John Paul Lederach to receive Niwano Peace Prize

Lederach is being honored for his four-decade-long peacebuilding career.
March 8, 2019
John Paul Lederach
John Paul Lederach. University of Notre Dame/Kroc Institute.

John Paul Lederach, a practitioner-scholar of justice and peacebuilding, will receive the 2019 Niwano Peace Prize.

The award, presented May 8 in Tokyo, includes 20 million yen, roughly $179,000. The Niwano Peace Foundation gives the award “to honor and encourage those who are devoting themselves to interreligious cooperation in the cause of peace,” the foundation writes on its website.

“While Dr. Lederach has consulted with the highest-level government officials and national opposition movements in war-torn settings like Nicaragua, Somalia, Northern Ireland, Colombia, Nepal, and the Philippines, in many of those same locations he has provided accompaniment for local communities most affected by the decades of violence,” the prize committee wrote. “Lederach’s academic work draws on this rich experience in the field as a mediator, negotiator, peacebuilding practitioner, trainer, and consultant.”

Lederach is professor emeritus of international peacebuilding at the Kroc Institute for International Peace Studies at the University of Notre Dame and a distinguished scholar at Eastern Menno­nite University, where he was founding director of the Center for Justice and Peacebuilding. He has trained many in conflict transformation and authored two dozen books, including The Moral Imagination: The Art and Soul of Build­ing Peace (2005).

“Peacebuilding is not about a single person but rather how whole collectives cohere, how communities rise and respond to challenges, and how families stay strong,” Lederach wrote in his acceptance letter, as quoted by Eastern Mennonite. “For me, the deepest aspirations of my faith tradition provided inspiration to move beyond barriers and boundaries. The infinite, boundless, and audacious love of the Divine toward humanity stirs us to notice and learn from this gifted diversity, to build lasting and improbable friendships across our brokenness, and to fearlessly seek to understand those with whom we disagree.”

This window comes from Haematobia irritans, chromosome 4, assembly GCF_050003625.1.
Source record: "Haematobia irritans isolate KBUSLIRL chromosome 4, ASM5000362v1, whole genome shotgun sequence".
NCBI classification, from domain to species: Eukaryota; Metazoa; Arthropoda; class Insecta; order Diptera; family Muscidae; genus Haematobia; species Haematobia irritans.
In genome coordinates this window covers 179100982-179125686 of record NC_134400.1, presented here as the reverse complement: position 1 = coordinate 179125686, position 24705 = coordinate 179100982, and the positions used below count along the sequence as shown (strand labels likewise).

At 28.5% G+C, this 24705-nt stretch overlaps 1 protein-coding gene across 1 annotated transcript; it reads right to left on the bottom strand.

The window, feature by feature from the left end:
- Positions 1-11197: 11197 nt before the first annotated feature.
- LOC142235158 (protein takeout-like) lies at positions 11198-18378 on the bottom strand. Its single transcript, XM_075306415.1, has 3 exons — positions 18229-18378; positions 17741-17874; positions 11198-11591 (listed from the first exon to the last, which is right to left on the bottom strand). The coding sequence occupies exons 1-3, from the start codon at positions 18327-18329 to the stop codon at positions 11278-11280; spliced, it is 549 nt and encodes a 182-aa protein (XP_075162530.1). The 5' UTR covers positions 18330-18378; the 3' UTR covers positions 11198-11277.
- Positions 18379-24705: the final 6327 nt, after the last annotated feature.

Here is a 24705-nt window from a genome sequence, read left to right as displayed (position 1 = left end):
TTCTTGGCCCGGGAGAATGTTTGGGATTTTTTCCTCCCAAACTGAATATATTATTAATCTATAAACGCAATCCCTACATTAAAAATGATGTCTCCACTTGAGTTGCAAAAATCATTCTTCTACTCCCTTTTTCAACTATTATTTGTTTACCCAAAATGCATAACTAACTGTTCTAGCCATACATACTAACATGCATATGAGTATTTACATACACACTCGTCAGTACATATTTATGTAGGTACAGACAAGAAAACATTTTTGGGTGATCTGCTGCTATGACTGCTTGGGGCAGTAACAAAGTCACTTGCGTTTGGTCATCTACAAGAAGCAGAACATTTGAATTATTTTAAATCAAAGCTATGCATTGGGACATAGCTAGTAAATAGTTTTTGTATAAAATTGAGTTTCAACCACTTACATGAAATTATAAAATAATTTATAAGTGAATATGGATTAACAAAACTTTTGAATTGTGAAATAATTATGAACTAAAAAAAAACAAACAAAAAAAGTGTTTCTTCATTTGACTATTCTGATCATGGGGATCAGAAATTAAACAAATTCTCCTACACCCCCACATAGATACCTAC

In his 40 years in conflict transformation, Lederach has been involved in peace processes that have lasted decades, he noted in an interview with the Christian Century in 2009.

“In the professional mediation circuit, most people think of bringing people together over several weeks to solve a dispute,” he said. “When I speak about the need for long-term engagement, I often feel like I am speaking a foreign language in my own professional community.”

He sees a need for both grassroots efforts and high-level political negotiation.

“You need to find a way for political structures to function well, and you need to change the way that people do politics,” he told the Century. “But the political process is very easily manipulated and very easily discarded. So you need a foundation that will hold the political process accountable. People’s everyday problems are not likely to be solved with a dictate from the highest level. If people are going to start relating to each other, responsibility has to be taken at the local level.”

Janna Hunter-Bowman, professor of peace studies and Christian social ethics at Anabaptist Mennonite Biblical Sem­inary, wrote on social media that Lederach has demonstrated in his life the principles he espouses.

“Hundreds, probably thousands, of practitioners and practitioner-scholars have been shaped by his vision, practice, and mentoring,” she wrote.

The prize is named for Nikkyō Niwano, founder of the lay Buddhist organization Risshō Kōsei Kai.

Past recipients of the Niwano Peace Prize include Palestinian Lutheran bishop Munib A. Younan, Nigerian pastor Esther Abimiku Ibanga, the Corrymeela Community, and Rabbis for Human Rights.